Every business needs a good system for its accounts, from the smallest startup to the biggest multinational − not to mention freelancers. But small business accounting can be particularly trying, as smaller operations generally aren’t able to develop bespoke in-house business accounting methods.
That’s where online accounting software comes into its own. These days there are a range of cloud-based accounting options to choose from, any one of which might be perfect for your business. But how to choose between them?
This article will look at 2 of the leading contenders: Xero and QuickBooks. There are multiple versions of QuickBooks: this article will be looking at QuickBooks Online for the UK. Read on to find out more, or jump forward to see how both providers compare:
Both providers aim to make tracking real-time payments effortless, but you should also consider providers that can help you receive international payments as your business grows. TransferWise, for example, can help you with making and receiving international payments. More on that in a moment.
We’ll cover pricing later on, but first of all it’s worth noting that both Xero¹ and QuickBooks² offer 30 days for free as a trial, so it’s straightforward to have a play around in both platforms before committing.
Signing up is straightforward with both Xero and QuickBooks. Both need basic details from you like name, phone number and email; at the signup stage Xero is a little more thorough, requiring some very basic details about your business and needing you to confirm your identity via email.³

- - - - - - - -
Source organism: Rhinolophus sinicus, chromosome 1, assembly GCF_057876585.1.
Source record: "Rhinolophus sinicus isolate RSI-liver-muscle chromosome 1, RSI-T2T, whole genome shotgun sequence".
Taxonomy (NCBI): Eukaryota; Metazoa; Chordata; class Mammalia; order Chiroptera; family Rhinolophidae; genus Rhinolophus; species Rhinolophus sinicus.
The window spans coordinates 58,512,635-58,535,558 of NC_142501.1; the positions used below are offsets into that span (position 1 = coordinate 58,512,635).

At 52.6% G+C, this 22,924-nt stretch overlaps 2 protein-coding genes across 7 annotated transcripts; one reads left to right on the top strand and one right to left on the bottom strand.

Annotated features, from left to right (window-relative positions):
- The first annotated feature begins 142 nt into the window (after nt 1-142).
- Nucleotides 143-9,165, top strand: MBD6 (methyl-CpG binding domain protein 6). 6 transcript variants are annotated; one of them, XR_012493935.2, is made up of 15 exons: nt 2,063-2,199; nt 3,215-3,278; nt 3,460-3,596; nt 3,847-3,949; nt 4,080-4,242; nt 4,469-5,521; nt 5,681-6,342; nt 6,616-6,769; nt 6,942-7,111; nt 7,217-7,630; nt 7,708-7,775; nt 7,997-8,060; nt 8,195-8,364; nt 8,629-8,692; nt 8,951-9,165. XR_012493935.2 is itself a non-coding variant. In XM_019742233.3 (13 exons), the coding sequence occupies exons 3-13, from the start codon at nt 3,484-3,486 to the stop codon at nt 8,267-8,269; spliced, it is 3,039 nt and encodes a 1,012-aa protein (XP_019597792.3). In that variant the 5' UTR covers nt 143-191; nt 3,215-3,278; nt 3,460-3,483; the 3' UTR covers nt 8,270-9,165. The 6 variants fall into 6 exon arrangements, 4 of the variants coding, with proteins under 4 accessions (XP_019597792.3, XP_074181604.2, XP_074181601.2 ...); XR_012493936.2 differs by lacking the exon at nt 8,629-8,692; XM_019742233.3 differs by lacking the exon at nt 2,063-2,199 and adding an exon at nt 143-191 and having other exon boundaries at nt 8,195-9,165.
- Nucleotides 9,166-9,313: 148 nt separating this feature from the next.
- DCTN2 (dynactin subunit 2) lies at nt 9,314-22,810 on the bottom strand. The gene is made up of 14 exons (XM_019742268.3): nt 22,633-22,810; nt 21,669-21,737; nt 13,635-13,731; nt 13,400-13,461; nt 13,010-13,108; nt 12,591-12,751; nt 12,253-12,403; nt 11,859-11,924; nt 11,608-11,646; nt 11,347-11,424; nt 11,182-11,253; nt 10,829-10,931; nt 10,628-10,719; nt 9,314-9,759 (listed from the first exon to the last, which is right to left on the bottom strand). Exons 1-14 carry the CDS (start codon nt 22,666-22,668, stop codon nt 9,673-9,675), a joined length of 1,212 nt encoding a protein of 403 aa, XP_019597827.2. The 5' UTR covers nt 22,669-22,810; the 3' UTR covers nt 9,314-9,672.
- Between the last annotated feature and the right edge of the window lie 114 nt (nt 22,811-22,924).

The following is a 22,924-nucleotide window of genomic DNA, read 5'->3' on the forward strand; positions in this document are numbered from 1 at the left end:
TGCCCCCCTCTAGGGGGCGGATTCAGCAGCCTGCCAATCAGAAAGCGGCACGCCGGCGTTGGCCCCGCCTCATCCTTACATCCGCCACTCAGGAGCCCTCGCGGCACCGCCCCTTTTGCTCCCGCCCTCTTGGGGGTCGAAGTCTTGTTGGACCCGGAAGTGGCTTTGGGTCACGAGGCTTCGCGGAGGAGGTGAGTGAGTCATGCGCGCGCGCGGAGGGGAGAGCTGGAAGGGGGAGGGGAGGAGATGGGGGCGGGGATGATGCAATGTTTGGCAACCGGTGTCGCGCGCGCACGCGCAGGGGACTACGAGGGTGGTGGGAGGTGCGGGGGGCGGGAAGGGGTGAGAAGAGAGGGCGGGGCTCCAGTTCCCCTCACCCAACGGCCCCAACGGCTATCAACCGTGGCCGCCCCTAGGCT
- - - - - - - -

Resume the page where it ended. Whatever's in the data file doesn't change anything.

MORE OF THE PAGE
Both products score high for user-friendliness. Xero’s Dashboard⁴ puts all the key info on the same page and lets you customise it, while QuickBooks also offers a clean and intuitive homepage⁵. For rookies, though, Xero has the edge. As well as setting up your own business account⁶, you can take a look around the accounts of a “demo company”⁷, to get a more detailed feeling for how it’ll work when it’s all up and running. There are also some handy explainer videos that pop up.
Doing business overseas and need to make international business payments? TransferWise could save you money versus your bank.
When you have to pay employees or suppliers overseas it might seem logical to do this with your bank. You already have an account there, they have all your information, so it just seems easier. Although these are valid reasons, easier certainly doesn’t mean cheaper.
Most banks won’t convert your money with the mid-market exchange rate when you make an international payment. Instead they add a mark-up and charge you a hidden fee that way. TransferWise is different. Its smart technology skips hefty international transfer fees by connecting local bank accounts all around the world. Which means you can save up to 8x by using TransferWise rather than your bank when you send your money abroad.